AMBCS

Frequently Asked Questions

What is AMBCS?

The Arkansas Mountain Bike Championship Series (AMBCS) was founded in 1996 by mountain bike promoters as a way to bring continuity, best practices, and professionalism to the races they were promoting.

Today, the AMBCS works with promoters to host races all across the state of Arkansas, ranging from the Ouachita and Ozark Mountains, to the river valley. The races feature a variety of terrain from the flow trails of Northwest Arkansas, to the more technical hand-built trails in Eureka Springs and Central Arkansas. There is a terrain for every type of rider on our calendar.

All AMBCS races feature USA Cycling recognized classes and categories, as well as an active Junior program. Thus, regardless if you are a seasoned veteran in racing or if you are looking for your first race opportunity, there is a race for you.

What is USA Cycling?

USA Cycling (USAC) is the national governing body for mountain biking, road racing, BMX, track racing, and cyclocross. It is part of the International Olympic Committee. It does the following for individual racers:

  • Provides rules and officials for races.
  • Tracks and ranks riders progress at the national, state, and local level.
  • Notifies riders of upcoming races and rides in their areas of interest.
  • Allows riders to purchase licenses to be tracked and ultimately save money.

What are a One Day License and an Annual License?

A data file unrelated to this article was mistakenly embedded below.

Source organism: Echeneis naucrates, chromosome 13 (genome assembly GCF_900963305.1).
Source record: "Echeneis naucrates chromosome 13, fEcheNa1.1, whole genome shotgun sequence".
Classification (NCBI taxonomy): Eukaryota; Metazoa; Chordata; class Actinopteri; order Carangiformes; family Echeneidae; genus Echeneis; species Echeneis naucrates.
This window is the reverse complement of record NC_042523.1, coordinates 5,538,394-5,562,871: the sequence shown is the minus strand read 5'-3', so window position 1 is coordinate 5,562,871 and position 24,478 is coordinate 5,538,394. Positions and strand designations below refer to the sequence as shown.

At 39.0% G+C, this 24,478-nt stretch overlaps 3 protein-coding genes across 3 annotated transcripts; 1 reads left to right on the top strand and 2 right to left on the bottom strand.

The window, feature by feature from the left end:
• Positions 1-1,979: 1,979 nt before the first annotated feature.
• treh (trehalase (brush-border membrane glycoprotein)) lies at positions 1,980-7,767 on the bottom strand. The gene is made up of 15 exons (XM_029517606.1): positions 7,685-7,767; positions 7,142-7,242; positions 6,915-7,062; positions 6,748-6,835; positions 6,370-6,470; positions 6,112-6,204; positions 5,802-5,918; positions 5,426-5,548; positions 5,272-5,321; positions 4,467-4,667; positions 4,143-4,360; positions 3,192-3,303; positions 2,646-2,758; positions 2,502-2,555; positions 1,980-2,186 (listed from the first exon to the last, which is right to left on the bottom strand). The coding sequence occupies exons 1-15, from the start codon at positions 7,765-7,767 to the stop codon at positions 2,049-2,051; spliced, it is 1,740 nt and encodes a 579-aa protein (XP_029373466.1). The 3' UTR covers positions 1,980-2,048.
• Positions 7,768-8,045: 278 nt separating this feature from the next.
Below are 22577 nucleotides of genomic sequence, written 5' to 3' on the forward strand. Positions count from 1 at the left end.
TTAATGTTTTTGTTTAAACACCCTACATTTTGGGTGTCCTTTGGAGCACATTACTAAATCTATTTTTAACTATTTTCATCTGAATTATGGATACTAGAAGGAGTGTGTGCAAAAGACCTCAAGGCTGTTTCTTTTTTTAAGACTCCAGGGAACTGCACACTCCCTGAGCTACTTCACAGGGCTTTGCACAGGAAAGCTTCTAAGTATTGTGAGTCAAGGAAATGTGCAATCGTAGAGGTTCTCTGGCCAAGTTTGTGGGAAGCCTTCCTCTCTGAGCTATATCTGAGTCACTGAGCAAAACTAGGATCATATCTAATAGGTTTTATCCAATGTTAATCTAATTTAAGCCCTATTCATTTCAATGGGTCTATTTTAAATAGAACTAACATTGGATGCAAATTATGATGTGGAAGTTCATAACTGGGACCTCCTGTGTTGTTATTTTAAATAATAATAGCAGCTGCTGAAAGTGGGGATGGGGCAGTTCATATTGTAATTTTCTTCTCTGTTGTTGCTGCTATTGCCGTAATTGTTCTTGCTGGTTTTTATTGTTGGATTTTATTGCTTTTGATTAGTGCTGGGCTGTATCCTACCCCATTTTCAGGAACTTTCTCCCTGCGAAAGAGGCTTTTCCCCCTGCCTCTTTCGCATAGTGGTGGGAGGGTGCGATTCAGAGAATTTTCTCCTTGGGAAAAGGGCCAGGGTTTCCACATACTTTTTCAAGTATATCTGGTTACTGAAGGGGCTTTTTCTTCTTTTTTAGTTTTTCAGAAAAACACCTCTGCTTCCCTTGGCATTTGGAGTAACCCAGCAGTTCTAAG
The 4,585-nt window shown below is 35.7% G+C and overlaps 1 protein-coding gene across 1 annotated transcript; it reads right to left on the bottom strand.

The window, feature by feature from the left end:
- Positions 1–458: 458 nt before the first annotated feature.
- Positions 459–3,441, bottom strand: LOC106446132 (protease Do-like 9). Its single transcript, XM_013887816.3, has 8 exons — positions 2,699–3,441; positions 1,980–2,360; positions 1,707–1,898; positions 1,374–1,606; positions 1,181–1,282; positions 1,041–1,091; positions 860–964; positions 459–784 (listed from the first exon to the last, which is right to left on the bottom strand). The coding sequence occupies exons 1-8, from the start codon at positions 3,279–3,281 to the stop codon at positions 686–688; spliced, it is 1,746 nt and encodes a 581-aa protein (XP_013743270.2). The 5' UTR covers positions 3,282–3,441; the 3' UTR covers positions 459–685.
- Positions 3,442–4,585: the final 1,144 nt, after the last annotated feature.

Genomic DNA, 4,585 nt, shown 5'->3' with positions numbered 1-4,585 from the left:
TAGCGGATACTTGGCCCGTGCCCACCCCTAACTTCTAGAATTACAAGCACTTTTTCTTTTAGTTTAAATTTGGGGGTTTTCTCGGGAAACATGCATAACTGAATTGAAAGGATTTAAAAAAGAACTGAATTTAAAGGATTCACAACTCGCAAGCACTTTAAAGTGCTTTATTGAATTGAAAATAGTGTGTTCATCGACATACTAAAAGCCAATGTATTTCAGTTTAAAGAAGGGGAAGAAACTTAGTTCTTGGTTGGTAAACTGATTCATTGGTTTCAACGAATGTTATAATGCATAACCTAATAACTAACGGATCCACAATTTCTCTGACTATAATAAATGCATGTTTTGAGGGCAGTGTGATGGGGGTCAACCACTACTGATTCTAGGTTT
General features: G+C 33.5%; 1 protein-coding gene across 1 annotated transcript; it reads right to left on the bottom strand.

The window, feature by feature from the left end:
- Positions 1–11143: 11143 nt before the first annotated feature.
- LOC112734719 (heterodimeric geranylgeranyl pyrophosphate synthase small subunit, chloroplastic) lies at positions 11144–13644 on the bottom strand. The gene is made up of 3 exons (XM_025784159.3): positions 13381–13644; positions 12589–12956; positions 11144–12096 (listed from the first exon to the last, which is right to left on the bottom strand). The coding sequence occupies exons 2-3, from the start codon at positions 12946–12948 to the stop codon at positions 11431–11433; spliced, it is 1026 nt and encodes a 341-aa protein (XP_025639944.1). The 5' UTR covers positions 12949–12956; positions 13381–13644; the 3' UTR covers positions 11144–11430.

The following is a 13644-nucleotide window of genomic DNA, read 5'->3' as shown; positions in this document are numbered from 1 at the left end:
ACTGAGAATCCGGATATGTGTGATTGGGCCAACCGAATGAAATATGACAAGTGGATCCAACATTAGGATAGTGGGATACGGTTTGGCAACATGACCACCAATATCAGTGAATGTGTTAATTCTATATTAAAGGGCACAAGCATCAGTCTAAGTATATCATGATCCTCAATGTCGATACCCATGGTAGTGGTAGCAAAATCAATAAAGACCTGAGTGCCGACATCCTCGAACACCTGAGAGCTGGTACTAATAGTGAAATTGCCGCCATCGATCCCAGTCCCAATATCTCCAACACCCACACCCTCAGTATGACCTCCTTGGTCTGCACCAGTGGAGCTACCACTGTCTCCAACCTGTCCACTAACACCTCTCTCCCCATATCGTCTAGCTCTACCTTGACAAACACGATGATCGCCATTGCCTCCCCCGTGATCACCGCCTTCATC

All riders in a USA Cycling race must have either a One Day License or an Annual License. Typically One Day licenses cost $10/day racing and an annual costs $75 per calendar year. The annual license covers any discipline which races under USA Cycling, such as mountain biking and road racing. If you plan on doing 8 or more races of any type in a calendar year, it make financial sense to purchase an annual license. If you are under the age of 18, you may qualify for junior license rates. The AMBCS does not charge for a One Day license for riders with a racing age of 14 and under. (NOTE: Racing Age is defined by how old a rider will be at 12/31 of the calendar year they are racing.)

USA Cycling also only charges Juniors (racers with a racing age of 18 or less) $40 for an annual license. SO if you’re a junior and only racing in the AMBCS, it may not make sense to buy an annual license.

What is Cross Country (XC) racing and how do I know if I’m ready to race it?

Cross country racing involves riding a mountain bike in either a loop(s) or point-to-point, often including climbing and downhill sections, all of which can ridden on bikes with limited travel. Most races last between 45 minutes to 2.5 hours depending on your category and skill level. One of the great things about mountain bike racing is the cross section of people who race. There are the stereotypical, 4% body fat super fit looking people, to the people built like me who are shaped more like a barrel than those 4%ers, and everyone in between. One of the best things about those people who race, is we are pretty non-judgmental. We’re a brotherhood and sisterhood of people who never grew up and like to play in the dirt on bikes, and we range in age from 5 years old to over 70 years old.

If you can ride your mountain bike at the local trail for an hour and still finish with a smile, you’re ready to race. If you like to have fun and push yourself a bit while hanging out with like minded individuals, then you are ready to race.